Saturday, April 25, 2009

Deflation? You're joking!

Newpaper headlines: we're in deflation for the first time since x years.

Yes, looking at RPI, which takes into account mortgage costs, which have plummeted since the Bank of England cut the rate to its lowest since the Bank started.

No, if you look at non-mortgage costs of living - another newspaper article says pensioners' experience of inflation is something over 12%.
I can't be bothered to find and link the MSM articles. In my view, Guido is right: journalists have become lazy, uncritical copytakers. Now have a look at Zeal's graph of the money supply, the immediate-demand form of which has doubled in 12 months in America.

I still think we're in a sort of re-run of the 70s. Cash will be forced out of accounts and into the market, where it will still lose value, but nothing like as badly as if left rotting in banks and building societies. The Great Theft is on its way.

If you follow Marc Faber, you'll know that he's currently suggesting holding half your wad as cash, since the bubble hasn't really burst yet; but other than that, he's thinking 10% gold and 40% in a combination of resource and emerging market stocks.

The world's average per capita income is $8k - $9k; as globalisation continues the levelling-out process, the East will never be as rich as we once were, but they'll be less poor. For us, on the other hand, this may be the last chance to put something away for our future.


Anonymous said...

What do you say to MISH? He defines deflation as a 'net contraction of money and credit', it is specifically not 'falling prices'.

By that token since credit is being destroyed, and I have read around the web that there may be another $1.5 -2 T of asset destruction to go, perhaps we are seeing something we thought impossible. The printing presses can't actually keep up with the destruction of credit?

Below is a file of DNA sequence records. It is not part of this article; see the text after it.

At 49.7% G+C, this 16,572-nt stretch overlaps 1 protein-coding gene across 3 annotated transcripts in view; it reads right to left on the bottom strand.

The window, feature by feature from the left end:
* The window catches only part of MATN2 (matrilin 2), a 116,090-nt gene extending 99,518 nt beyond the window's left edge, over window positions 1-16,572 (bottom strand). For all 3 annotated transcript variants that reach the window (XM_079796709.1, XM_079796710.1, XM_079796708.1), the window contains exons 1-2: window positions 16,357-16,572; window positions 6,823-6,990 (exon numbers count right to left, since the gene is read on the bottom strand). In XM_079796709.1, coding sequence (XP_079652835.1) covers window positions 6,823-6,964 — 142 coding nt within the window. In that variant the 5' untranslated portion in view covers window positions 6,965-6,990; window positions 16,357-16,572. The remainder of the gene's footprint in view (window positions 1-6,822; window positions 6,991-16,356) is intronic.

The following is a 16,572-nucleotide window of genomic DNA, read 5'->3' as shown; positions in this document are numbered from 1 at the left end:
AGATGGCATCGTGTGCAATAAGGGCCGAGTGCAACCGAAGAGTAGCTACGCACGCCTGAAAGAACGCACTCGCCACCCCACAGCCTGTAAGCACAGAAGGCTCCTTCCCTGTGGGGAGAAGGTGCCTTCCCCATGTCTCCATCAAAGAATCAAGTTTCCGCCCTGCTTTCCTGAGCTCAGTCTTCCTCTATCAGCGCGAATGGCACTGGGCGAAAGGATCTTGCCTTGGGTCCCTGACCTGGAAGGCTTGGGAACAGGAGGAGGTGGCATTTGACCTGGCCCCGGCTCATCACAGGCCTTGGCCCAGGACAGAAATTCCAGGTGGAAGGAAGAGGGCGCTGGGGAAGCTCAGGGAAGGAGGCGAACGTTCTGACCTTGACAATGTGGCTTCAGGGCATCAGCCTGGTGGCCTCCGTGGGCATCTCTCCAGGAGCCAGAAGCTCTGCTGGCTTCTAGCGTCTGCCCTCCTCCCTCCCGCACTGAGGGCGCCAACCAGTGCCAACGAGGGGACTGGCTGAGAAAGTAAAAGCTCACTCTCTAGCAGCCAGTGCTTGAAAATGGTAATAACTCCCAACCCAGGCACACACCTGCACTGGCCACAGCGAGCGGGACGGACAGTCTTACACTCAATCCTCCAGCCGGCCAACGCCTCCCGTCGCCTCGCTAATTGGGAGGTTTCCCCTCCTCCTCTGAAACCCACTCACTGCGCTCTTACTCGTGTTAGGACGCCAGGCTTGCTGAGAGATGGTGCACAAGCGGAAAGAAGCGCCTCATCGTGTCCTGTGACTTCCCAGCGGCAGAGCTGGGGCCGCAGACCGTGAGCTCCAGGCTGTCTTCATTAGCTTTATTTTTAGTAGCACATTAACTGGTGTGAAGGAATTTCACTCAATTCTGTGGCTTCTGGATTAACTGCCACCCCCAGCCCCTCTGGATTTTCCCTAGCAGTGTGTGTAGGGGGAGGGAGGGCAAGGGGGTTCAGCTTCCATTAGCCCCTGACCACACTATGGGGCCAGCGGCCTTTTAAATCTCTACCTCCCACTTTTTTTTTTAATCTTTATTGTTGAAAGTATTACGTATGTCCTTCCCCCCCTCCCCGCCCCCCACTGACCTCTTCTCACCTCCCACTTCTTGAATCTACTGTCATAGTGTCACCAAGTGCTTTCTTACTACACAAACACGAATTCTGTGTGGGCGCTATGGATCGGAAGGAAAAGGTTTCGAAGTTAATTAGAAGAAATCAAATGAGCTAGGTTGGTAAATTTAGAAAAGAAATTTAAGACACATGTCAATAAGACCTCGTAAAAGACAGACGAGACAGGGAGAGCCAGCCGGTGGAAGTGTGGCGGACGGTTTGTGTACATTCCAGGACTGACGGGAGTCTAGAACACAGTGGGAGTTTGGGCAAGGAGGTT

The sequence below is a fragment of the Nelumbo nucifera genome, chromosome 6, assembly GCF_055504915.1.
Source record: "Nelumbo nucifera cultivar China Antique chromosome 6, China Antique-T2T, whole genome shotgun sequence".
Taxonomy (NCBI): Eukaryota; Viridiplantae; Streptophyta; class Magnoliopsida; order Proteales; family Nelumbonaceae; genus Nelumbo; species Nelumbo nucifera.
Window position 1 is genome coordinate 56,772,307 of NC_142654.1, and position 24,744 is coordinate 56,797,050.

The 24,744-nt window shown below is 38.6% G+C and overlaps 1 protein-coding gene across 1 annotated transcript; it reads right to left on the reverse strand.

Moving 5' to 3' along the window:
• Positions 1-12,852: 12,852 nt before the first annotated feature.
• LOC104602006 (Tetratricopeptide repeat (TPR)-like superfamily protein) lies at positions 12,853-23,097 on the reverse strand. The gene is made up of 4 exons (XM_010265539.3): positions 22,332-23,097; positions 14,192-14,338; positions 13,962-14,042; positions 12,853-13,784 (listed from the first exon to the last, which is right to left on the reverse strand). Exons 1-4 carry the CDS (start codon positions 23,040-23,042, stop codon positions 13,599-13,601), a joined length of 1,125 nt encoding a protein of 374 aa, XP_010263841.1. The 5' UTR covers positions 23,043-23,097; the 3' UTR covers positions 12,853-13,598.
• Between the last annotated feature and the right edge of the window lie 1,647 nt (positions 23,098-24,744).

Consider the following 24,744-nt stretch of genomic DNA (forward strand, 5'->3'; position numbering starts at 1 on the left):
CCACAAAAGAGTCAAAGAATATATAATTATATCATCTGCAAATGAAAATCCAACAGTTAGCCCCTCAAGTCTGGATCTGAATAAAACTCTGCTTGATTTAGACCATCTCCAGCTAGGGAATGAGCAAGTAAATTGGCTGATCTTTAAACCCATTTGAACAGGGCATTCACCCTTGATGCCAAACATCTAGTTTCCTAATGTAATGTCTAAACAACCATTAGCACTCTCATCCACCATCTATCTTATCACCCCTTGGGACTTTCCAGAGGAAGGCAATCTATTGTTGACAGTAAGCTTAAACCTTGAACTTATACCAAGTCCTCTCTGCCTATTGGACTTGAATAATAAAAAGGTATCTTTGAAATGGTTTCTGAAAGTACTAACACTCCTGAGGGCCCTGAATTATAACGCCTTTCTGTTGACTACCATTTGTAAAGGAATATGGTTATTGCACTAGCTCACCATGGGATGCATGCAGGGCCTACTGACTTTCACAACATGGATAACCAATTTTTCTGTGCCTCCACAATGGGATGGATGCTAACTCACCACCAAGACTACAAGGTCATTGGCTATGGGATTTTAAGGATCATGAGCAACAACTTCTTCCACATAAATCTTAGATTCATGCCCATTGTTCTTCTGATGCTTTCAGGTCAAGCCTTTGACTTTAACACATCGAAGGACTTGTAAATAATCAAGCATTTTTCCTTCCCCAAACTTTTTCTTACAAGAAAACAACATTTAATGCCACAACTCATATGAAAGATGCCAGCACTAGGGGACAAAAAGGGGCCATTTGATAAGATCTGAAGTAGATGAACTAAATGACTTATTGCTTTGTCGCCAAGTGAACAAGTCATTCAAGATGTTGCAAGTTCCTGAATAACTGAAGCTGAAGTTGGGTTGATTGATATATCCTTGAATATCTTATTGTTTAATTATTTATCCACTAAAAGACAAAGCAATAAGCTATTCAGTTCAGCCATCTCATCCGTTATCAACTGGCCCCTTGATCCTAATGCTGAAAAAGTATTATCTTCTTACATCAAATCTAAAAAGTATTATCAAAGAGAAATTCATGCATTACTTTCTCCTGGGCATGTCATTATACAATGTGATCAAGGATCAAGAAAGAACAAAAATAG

hatfield girl said...

A deadly combination of a fall in employment and accelerated inflation is where we all are. It's not just pensioners, everyone is on fixed and falling incomes in real terms.

Anonymous said...

Hatfield girl: "A deadly combination of a fall in employment and accelerated inflation is where we all are."

If you have an increase in unemployment, that implies a reduction in demand, yes?

If there is less demand, how does a producer sustain increasing prices?

hatfield girl said...

It's the stagflationyness of it, 16.44.

Sackerson said...

Anon 10:03 - "they" will not let the holders of cash be the masters. The pound and the dollar will not be permitted to hold, much less increase, their purchasing power.

Anon 16:44 - globalization plus loss of our manufacturing base and hollowing-out of our mineral resources means we'll have to pay somebody else's price. And our wage rates will have to plummet before we can begin to compete. Meantime, China and others are acquiring the skills and the technical expertise that some theorists think will keep us Westerners effortlessly floating above them.

In short, HG is right - thanks for your comments, HG.

Wolfie said...

Added to this recipe for pain many employers are still insisting on pay freezes and cuts in the workforce. Complaining that real inflation is crippling doesn't get you anywhere, I was even quoted the "press hysteria" as justification for recent pay cuts by the head of Group Risk the other day. We are simply governed by the press now.

Anonymous said...

"The pound and the dollar will not be permitted to hold, much less increase, their purchasing power."

OK. Let me see if I can get a 'handle' on this. The UK government has just nationalised two small to medium domestic banks and one medium sized international bank. The first two were heavily into the domestic property market, their interest in that market is down by 30%, the third also a large domestic property lender, but also a fairly big international player - this bank has obligations a couple of times larger than the GDP of the UK.

The UK government has directly assumed the liabilities of these three, much of the debt of the third is denominated outside of the sterling zone and is now thanks to devaluation of sterling perhaps 20 -25 % more expensive to service.

We hear the refrain 'the government is printing' on the one hand, but on the other hand we hear the government itself whinging that the banks are not lending.

So, where is all that newly printed cash going?

What does the bank of England balance sheet look like?

Sackerson said...

Good questions, Anon, and I wish I knew. I'm a soldier trying to work out what's going on in HQ.

James Higham said...

I still think we're in a sort of re-run of the 70s.

Run with this a little further. I read yours, Wolfie's and Anon's comments above but still don't see how it is a re-run exactly.

Sackerson said...

Inflation and economic stagnation, followed (one hopes) by the arrival of somebody determined to save the country with a tough package of budgetary measures.